Chapter

Rough-and-Tumble Play and the Cooperation–Competition Dilemma: Evolutionary and Developmental Perspectives on the Development of Social Competence

Joseph L. Flanders, Khalisa N. Herman and Daniel Paquette

in Evolution, Early Experience and Human Development

Published in print November 2012 | ISBN: 9780199755059
Published online January 2013 | e-ISBN: 9780199979479 | DOI: http://dx.doi.org/10.1093/acprof:oso/9780199755059.003.0023
Rough-and-Tumble Play and the Cooperation–Competition Dilemma: Evolutionary and Developmental Perspectives on the Development of Social Competence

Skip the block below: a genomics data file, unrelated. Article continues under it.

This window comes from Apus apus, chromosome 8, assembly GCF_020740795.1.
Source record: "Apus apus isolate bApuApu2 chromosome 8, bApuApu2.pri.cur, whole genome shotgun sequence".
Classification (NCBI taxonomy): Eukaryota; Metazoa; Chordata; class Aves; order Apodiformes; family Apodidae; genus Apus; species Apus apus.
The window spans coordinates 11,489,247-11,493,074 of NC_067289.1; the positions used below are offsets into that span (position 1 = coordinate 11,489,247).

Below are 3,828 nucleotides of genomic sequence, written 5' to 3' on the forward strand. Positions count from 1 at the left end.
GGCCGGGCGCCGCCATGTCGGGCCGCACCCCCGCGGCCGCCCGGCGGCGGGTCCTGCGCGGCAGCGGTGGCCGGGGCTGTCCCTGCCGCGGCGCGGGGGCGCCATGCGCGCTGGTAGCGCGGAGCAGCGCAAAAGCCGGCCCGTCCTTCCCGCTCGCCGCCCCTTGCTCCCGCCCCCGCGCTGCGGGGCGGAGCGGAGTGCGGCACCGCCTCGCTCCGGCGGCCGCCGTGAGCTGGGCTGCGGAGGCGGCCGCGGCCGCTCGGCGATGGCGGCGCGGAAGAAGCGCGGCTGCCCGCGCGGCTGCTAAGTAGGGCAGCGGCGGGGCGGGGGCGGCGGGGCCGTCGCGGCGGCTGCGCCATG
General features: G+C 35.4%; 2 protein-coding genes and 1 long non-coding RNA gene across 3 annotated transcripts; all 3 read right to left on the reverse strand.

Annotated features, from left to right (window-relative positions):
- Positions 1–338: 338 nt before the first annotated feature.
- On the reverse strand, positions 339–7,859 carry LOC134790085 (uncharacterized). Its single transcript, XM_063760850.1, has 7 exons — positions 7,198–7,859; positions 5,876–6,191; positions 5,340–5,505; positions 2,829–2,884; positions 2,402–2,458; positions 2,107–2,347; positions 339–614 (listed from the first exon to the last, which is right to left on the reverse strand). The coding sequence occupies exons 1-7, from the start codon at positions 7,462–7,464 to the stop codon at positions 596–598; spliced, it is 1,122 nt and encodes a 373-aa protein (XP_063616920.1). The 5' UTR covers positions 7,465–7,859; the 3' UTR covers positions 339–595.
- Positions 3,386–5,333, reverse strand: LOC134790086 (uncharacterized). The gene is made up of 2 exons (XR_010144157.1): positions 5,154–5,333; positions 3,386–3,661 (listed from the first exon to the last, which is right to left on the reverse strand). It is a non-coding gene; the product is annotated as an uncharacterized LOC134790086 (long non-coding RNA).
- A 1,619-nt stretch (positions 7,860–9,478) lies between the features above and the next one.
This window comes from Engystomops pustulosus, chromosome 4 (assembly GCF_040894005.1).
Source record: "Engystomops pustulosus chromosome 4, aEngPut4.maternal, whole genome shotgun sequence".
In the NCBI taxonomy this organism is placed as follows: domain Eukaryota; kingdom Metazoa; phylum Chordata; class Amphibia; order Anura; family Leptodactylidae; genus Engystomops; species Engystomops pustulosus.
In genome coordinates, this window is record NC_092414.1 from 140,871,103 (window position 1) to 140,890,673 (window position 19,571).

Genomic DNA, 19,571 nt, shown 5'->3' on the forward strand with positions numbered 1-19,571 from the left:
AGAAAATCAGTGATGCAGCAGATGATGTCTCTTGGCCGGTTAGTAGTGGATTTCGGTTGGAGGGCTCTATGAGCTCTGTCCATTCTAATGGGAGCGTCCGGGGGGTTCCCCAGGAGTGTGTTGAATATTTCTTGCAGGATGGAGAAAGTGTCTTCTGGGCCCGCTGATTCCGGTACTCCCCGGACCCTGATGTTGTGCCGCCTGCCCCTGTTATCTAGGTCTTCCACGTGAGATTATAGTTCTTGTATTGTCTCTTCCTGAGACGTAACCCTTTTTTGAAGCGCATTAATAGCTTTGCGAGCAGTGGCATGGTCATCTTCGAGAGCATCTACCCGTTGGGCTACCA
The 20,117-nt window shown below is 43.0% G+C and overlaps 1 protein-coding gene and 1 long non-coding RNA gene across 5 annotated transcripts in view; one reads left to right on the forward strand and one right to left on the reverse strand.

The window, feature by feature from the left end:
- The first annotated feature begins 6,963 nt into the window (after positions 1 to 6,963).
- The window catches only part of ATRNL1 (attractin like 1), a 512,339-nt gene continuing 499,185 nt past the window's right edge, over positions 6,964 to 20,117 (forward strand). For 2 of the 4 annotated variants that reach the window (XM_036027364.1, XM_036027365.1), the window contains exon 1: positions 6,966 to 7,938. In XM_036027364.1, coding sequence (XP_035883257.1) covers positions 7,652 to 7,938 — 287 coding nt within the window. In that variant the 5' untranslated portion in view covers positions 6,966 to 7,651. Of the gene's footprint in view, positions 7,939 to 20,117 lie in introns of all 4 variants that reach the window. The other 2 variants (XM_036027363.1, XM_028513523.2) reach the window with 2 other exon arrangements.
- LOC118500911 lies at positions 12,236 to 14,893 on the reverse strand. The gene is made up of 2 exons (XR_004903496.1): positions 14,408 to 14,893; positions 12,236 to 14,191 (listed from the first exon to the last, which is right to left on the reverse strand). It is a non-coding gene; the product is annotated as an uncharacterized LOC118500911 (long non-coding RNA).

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This chapter examines how humans and other mammals develop the competence necessary to adapt to the complexities of group living. The authors argue that rough-and-tumble (R&T) play promotes the development of social competence, social cognition, and self-regulation by providing young mammals with embodied practice in activities that involve both cooperation and competition. Evidence for this argument is reviewed from research in evolutionary, developmental, and clinical psychology, which highlights the roles of fathers in the development of social adaptation in human children.

Keywords: rough-and-tumble play; social competence; fathers; aggression; self-regulation; social cognition

Chapter.  8022 words. 

Subjects: Developmental Psychology

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